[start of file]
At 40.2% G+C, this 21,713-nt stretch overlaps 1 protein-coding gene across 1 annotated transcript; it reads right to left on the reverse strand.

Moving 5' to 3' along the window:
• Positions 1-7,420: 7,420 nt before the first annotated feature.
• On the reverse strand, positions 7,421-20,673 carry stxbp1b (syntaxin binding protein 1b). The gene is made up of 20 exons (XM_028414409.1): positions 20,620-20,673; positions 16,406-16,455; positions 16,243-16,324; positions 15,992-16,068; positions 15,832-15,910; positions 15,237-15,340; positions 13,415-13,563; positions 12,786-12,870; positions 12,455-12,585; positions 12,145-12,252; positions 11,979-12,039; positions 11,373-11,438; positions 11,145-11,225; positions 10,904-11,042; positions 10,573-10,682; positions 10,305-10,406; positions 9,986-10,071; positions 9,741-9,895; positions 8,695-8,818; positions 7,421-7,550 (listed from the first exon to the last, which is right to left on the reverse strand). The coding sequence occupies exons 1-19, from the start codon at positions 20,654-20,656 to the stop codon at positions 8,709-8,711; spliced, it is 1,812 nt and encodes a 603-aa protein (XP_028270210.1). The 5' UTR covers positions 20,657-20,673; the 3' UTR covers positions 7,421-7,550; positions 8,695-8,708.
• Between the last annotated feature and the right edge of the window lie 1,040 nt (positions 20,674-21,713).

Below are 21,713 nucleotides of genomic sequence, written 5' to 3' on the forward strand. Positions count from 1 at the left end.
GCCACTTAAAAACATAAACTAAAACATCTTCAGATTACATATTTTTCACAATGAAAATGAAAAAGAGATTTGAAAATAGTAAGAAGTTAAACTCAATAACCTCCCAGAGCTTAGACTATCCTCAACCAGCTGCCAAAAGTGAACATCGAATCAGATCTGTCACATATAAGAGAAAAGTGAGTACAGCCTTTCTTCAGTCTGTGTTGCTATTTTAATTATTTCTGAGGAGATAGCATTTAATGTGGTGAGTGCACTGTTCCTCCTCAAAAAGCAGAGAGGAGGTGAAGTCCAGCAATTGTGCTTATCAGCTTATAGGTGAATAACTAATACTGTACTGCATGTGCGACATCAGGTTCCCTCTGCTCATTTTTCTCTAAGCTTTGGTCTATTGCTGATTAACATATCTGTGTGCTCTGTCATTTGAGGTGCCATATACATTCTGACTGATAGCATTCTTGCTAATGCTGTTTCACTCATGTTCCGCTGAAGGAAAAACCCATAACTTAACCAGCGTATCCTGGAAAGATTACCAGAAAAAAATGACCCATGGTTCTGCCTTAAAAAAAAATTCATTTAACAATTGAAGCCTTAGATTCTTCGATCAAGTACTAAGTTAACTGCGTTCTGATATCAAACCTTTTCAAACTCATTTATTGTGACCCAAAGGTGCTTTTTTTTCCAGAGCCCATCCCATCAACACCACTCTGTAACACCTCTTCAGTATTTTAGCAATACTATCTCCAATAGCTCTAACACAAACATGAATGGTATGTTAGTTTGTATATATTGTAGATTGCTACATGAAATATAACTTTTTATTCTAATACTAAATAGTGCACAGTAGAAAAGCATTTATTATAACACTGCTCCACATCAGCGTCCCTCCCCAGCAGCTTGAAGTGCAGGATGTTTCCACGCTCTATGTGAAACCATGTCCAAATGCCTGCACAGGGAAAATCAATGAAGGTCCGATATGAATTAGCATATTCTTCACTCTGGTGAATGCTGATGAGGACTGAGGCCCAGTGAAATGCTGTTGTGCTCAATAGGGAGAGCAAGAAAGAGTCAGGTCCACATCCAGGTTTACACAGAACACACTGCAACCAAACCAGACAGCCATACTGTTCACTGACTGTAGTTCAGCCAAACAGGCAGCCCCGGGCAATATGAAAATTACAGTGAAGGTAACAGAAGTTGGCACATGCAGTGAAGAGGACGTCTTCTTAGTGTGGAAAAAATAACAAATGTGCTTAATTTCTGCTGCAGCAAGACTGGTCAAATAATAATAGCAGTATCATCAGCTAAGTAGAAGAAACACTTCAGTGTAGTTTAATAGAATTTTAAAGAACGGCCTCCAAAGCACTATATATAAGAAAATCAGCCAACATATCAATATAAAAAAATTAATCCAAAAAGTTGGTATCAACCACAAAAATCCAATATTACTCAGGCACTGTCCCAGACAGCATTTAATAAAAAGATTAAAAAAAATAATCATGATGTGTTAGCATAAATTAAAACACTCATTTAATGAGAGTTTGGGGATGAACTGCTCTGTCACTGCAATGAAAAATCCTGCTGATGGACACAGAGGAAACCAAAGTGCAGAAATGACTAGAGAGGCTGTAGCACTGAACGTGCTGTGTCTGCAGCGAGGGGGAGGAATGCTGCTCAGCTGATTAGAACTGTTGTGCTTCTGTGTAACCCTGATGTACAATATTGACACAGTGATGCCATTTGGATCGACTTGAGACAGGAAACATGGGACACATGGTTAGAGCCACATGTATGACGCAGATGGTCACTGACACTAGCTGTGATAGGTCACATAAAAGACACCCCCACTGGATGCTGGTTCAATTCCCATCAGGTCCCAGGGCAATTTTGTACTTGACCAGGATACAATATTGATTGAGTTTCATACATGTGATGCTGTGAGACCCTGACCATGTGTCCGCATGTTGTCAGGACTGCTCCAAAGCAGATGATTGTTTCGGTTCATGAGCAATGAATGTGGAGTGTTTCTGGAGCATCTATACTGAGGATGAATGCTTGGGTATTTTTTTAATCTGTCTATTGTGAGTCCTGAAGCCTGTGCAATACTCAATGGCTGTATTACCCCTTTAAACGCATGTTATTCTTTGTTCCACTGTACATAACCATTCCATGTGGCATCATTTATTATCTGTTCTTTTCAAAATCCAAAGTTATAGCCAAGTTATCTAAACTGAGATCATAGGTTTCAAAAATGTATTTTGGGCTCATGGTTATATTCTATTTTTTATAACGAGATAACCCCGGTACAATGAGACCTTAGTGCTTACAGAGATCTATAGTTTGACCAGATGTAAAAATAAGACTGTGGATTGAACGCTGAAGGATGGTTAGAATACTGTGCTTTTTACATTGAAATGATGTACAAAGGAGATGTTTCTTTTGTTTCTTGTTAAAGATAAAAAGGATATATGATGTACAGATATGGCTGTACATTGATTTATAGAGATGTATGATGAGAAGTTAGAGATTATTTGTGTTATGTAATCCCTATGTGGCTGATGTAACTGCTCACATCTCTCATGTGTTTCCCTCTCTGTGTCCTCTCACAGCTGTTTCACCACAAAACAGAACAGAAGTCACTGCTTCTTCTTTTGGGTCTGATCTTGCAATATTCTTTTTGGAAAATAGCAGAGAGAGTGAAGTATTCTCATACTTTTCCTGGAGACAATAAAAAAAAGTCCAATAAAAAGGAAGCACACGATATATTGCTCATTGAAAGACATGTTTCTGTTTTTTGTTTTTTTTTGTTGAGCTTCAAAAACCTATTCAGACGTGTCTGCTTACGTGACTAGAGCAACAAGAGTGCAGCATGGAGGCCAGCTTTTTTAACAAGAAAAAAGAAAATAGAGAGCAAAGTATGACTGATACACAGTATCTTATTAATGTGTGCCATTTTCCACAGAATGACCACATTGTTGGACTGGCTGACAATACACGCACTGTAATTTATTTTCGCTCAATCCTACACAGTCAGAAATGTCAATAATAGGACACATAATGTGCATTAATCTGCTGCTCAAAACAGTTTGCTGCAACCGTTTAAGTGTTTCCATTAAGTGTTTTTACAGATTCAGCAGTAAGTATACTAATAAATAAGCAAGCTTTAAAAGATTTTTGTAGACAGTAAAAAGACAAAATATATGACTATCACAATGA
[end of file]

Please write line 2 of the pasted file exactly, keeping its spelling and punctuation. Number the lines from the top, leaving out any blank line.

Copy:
Moving 5' to 3' along the window: